We are in double dip tank.

    IF we escape this year, we won’t draft out way out of it for a LONG LONG time. We will FREE AGENT VET PLAYER our way of it.

  67. Stratomatic "I'm tired of the Knicks paying lip service to DEFENSE. Get defenders & two-way players. Then play them!

    Strat, please keep posting. I enjoy your posts.

    All they’ve got is PHIL MADE MISTAKES.

    That’s what makes the conversation frustrating and unworthy of continuing.

    I agree that Phil made mistakes. Many of my views were detailed at the time they happened. They just can’t get past the fact that I defended him on some aspects of what he was trying to accomplish even if I disagreed with the execution. It’s all because he didn’t follow their alternate 10 year rebuilding plan that is a different demonstrably bad idea.

  68. lavor postell

    1. They blew the 2om on horrible contracts
    2. Blew 6 million on Hezonja
    3. Let a productive player like O’Quinn walk for nothing
    4. Made a suspect trade for Willy
    5. Drafted Knox
    6. Are stifling Frank’s development
    7. Made no other productive trades or FA signings
    8. Produced such a terrible team KP wanted out and we had to use him in part to move the terrible contract in part 1.

    1. This was Mills. Perry wouldn’t have floated the boat for THJ. If you want to score it against them since Mills is still POBB that’s fair, but I seems obvious that Perry’s been running the show since he was hired and I highly doubt he’d have done that.
    2. They took a chance on Hezonja for 6m for one year. They weren’t interested in going long-term on anybody. This was a zero risk signing on a former lotto pick in an obvious rebuild/tank year. What were they going to do with 6m that would have fundamentally changed this season?
    3. There’s nothing to suggest they were even offered anything valuable for KOQ. Still, if you want to mark this against them it’s reasonable.
    4. Nothing about that trade was suspect, and if Kemba leaves those 2nd rounders are going to be more valuable than Willy was. He’s a Kanter-type big that is at best a decent reserve big that plays zero defense.
    5. I’m not putting this as a negative against them yet. Knox is/was a project. If he’s shown zero progression next season I’ll join the growing movement.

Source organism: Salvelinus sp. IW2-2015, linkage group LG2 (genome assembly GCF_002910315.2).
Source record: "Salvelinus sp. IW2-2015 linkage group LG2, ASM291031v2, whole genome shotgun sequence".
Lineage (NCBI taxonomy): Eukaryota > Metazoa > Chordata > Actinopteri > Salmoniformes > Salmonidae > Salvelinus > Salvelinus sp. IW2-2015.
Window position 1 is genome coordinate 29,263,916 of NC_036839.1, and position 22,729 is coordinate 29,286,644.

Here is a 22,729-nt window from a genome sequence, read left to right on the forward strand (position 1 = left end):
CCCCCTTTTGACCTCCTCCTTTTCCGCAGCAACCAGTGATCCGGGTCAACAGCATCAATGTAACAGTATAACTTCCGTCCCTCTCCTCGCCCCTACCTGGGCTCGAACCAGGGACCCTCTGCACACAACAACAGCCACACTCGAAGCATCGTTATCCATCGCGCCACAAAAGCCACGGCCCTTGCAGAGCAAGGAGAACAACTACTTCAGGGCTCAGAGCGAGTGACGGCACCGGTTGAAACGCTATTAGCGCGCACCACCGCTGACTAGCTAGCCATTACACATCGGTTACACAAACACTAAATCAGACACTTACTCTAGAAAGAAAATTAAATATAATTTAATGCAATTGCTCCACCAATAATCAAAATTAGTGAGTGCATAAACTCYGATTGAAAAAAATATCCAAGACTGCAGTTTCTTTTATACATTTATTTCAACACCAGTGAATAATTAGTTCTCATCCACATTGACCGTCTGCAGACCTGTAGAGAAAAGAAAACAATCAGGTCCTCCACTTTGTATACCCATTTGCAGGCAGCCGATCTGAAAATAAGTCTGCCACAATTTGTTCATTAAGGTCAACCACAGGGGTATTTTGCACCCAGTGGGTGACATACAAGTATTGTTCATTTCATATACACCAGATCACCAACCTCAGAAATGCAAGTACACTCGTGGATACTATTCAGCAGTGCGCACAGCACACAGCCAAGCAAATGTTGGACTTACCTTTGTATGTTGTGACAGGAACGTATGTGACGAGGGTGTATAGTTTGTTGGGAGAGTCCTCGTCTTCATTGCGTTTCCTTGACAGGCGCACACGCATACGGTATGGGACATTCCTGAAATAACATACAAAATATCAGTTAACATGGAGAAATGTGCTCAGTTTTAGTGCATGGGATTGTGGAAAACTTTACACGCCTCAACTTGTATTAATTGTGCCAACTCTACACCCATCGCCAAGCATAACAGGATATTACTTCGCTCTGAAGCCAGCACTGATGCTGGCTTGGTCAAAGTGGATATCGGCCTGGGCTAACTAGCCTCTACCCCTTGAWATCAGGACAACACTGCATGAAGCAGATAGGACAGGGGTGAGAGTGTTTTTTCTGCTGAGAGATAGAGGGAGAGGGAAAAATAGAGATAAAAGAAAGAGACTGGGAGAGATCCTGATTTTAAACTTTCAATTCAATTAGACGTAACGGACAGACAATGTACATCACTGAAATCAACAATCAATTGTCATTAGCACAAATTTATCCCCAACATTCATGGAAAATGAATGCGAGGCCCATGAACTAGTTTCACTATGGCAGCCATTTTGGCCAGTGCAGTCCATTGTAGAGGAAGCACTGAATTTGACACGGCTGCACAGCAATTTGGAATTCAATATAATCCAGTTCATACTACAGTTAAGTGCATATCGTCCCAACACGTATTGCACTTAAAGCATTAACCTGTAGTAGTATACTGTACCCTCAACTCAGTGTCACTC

6. Possibly, but Frank hasn’t helped himself either. Even though I don’t think they’ve done right by him, the reality is Frank is posting a sub-40 eFG%. Even if he was Dennis Rodman and Gary Payton on defense it’d be tough to just let him play through it.
    7. This is wrong. Trading Melo was productive. Signing Trier was productive. Trading KP was very productive IMO.
    8. Literally don’t care about this at all and I think you’re being extremely favorable in painting KP as some victim and nuanced basketball…

  69. Stratomatic "I'm tired of the Knicks paying lip service to DEFENSE. Get defenders & two-way players. Then play them!

    @74

    Yeah, I’m wrong. They took a team that won 31 games, had 20 million of cap space, all it’s picks, in 3 years turned it into a 16 win team that doesn’t have the best young player they started with, and will use the very free agency vets that everyone hates to try to fix it. Good job.

  70. lavor postell

    Yeah, I’m wrong. They took a team that won 31 games, had 20 million of cap space, all it’s picks, in 3 years turned it into a 16 win team that doesn’t have the best young player they started with, and will use the very free agency vets that everyone hates to try to fix it. Good job.

    You’re just beng disingenuous because the injury to that very young player is specifically why they were doomed to suck this year, even if they used this $6m in space on somebody better than Hezonja.

    And yeah, I disagree KP is a burgeoning superstar, but the reality is he’s never even going to be a top-5 player at his position. For the foreseeable future he’ll be behind the likes of Embiid, AD, Jokic, Giannis, and KAT at the bare minimum. After that it’s debateable whether you’d rather have JJJ, Siakam, Turner, and Markkanen among others. At a guaranteed full max, which is apparently what he wants, he’s a major risk with a diva attitude to boot.

    Also the team that won 31 games was “lifted” to that largely by guys like Rose and Melo who were gone by the start of next year. THJ was added, which was dumb, but up until KP got hurt the team looked poised to beat that mark last season, which I guess would have demonstrated progress?

    Once KP got hurt and then decided with his “team” to sit out this entire season, please lay out to me how the Knicks were going to not suck ass and/or show progress?

  71. Nick C.

    Knox and Frank have been unproductive to date. Had they not spent half of each season operating under the notion that they were going to improve the team, they may have been in a better draft position and been able to draft more productive players. As for KP, my impression was he was sour before the previous regime came in and all you can fault them for is not changing his mind. Unless you think he tuned back out over l’affaire de Kanter.